johnny finds oblivion, and goes back home
it’s all an act.
our hair, i mean. the way it falls, i mean.
nobody knows it better than God, except
maybe his lonely neighbor who watches
every morning as he pulls it from his scalp.
there’s an old country song i made up just now,
where a lonely warbling woman rasps on
about the end of the world.
there is a great deal of loneliness in this poem.
it has already been mentioned two times. this poem
has holes and so all the loneliness of the world
has unfortunately began to leak in. (that’s three)
in this song about the end of the world
we were still fixing our hair. you see,
everything is already ending all the time.
we just go on wading through it,
knee deep in the muck and not a bit hopeless.
in this song there were birds, and nobody
understood this bit, why the birds were there,
living their bird lives while the rest of us
were handed an ending, and too soon.
we held it in our hands, like a corpse.
we could not fly, and this is why the birds.
someone wanted to remind us
our hope is a home-grown thing
unfeathered and without a loud call
sung into the morning.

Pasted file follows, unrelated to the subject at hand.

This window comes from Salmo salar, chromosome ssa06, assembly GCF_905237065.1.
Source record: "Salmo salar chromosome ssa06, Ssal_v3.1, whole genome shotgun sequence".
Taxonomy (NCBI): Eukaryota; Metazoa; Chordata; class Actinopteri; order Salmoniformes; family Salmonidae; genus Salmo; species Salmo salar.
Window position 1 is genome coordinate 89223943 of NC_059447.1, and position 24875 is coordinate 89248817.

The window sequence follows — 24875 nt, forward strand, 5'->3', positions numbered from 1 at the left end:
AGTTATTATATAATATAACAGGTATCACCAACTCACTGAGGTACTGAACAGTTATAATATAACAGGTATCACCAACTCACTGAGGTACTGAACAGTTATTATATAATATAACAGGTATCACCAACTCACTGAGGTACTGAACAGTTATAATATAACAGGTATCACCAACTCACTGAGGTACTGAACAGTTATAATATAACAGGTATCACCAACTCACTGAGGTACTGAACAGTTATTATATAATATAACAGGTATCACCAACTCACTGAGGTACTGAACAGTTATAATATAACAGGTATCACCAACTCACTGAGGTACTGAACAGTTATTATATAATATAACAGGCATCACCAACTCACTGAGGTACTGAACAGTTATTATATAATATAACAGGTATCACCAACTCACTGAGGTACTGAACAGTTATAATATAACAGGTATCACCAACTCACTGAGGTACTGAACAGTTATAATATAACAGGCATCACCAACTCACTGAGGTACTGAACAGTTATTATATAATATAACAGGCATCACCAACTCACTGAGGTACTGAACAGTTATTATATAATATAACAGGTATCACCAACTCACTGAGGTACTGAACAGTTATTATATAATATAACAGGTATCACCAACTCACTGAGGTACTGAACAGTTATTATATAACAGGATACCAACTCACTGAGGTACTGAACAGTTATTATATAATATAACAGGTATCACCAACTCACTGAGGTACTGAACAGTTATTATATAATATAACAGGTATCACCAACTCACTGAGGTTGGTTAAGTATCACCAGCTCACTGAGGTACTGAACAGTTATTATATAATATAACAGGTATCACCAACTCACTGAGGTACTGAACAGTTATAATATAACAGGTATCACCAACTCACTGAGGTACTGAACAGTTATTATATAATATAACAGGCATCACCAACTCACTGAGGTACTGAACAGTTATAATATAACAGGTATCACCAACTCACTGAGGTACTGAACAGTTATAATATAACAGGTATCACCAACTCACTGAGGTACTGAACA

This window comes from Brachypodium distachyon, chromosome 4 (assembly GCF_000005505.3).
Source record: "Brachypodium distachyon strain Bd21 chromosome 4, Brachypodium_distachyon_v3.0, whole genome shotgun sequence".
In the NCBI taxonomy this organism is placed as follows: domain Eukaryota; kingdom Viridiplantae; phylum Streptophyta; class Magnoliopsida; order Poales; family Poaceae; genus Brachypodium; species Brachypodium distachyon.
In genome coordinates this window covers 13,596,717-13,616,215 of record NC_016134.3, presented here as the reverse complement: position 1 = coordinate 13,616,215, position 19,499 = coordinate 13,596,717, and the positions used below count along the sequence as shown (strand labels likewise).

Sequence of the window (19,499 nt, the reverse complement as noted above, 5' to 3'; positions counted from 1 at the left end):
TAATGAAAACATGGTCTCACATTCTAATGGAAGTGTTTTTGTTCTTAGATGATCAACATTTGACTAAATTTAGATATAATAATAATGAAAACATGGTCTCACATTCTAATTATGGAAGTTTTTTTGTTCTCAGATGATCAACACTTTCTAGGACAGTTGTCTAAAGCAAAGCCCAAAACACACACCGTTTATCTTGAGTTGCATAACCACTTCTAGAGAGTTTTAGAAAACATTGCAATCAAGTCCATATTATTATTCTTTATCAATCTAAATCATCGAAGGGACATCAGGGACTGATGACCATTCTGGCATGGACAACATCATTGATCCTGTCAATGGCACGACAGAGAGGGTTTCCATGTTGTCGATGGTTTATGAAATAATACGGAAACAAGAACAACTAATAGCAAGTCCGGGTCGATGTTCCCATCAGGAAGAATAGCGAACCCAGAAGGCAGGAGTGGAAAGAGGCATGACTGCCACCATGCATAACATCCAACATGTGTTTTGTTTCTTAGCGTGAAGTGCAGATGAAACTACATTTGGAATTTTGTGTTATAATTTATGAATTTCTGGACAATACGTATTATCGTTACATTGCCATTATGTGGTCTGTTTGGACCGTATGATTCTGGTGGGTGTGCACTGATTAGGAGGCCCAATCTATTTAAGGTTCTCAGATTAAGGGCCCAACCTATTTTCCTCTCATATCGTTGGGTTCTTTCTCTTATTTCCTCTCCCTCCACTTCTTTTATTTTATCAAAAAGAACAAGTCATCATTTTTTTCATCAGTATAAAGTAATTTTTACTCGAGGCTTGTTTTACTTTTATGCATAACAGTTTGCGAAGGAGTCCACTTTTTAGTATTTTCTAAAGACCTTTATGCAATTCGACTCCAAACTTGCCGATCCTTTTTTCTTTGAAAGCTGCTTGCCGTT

at the end of the street the world could end.
where the road gets uneven and the fence
bears its chain-link teeth the world will end.
or he will fall in love.
or nothing will happen at all,
even with him standing there,
and nobody will build a monument
to this unmonumental moment,
and the old country song on the radio
will go on singing about the birds.
perhaps all of this at once.
perhaps the world will end
and we will just be making do.
the loneliest thing
is watching the birds from the window
(four times) and wondering how they met.
how they all decided they were meant to be.
that they would dance and sing in unison.
i found out the world was ending
when i was only thirteen.
so of course, i fixed my hair.
i went to the park,
i fed the pigeons. i placed kindness
gently in the mouth of my demise.
all this is to say,
today the end and tomorrow the end.
and tomorrow the birds.
close your eyes. it’s all happening already.